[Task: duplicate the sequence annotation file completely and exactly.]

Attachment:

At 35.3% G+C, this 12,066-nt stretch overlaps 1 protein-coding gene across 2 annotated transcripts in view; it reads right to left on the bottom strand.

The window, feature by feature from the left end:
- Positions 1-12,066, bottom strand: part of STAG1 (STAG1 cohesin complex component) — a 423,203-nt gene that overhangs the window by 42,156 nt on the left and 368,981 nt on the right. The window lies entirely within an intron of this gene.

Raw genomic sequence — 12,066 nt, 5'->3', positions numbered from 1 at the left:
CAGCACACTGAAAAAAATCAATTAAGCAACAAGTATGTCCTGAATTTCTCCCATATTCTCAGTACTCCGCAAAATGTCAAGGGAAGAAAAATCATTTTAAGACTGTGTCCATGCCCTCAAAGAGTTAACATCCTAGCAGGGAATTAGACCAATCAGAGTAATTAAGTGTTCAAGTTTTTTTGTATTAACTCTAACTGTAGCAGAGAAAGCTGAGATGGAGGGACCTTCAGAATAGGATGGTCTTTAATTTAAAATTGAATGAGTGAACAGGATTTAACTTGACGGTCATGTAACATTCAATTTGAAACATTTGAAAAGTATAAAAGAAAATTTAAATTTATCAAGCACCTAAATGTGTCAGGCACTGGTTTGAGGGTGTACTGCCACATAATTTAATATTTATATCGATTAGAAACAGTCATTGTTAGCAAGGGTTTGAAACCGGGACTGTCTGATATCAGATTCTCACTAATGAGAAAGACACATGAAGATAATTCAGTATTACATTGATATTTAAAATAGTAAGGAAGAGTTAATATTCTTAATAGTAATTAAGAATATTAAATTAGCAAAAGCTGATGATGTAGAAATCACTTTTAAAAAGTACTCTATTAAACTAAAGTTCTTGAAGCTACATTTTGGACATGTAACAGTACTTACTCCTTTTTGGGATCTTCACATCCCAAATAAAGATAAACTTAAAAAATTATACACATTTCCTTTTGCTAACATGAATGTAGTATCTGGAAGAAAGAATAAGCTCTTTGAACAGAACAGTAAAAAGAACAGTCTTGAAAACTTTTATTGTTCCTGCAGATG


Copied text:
At 35.3% G+C, this 12,066-nt stretch overlaps 1 protein-coding gene across 2 annotated transcripts in view; it reads right to left on the bottom strand.

The window, feature by feature from the left end:
- Positions 1-12,066, bottom strand: part of STAG1 (STAG1 cohesin complex component) — a 423,203-nt gene that overhangs the window by 42,156 nt on the left and 368,981 nt on the right. The window lies entirely within an intron of this gene.

Raw genomic sequence — 12,066 nt, 5'->3', positions numbered from 1 at the left:
CAGCACACTGAAAAAAATCAATTAAGCAACAAGTATGTCCTGAATTTCTCCCATATTCTCAGTACTCCGCAAAATGTCAAGGGAAGAAAAATCATTTTAAGACTGTGTCCATGCCCTCAAAGAGTTAACATCCTAGCAGGGAATTAGACCAATCAGAGTAATTAAGTGTTCAAGTTTTTTTGTATTAACTCTAACTGTAGCAGAGAAAGCTGAGATGGAGGGACCTTCAGAATAGGATGGTCTTTAATTTAAAATTGAATGAGTGAACAGGATTTAACTTGACGGTCATGTAACATTCAATTTGAAACATTTGAAAAGTATAAAAGAAAATTTAAATTTATCAAGCACCTAAATGTGTCAGGCACTGGTTTGAGGGTGTACTGCCACATAATTTAATATTTATATCGATTAGAAACAGTCATTGTTAGCAAGGGTTTGAAACCGGGACTGTCTGATATCAGATTCTCACTAATGAGAAAGACACATGAAGATAATTCAGTATTACATTGATATTTAAAATAGTAAGGAAGAGTTAATATTCTTAATAGTAATTAAGAATATTAAATTAGCAAAAGCTGATGATGTAGAAATCACTTTTAAAAAGTACTCTATTAAACTAAAGTTCTTGAAGCTACATTTTGGACATGTAACAGTACTTACTCCTTTTTGGGATCTTCACATCCCAAATAAAGATAAACTTAAAAAATTATACACATTTCCTTTTGCTAACATGAATGTAGTATCTGGAAGAAAGAATAAGCTCTTTGAACAGAACAGTAAAAAGAACAGTCTTGAAAACTTTTATTGTTCCTGCAGATG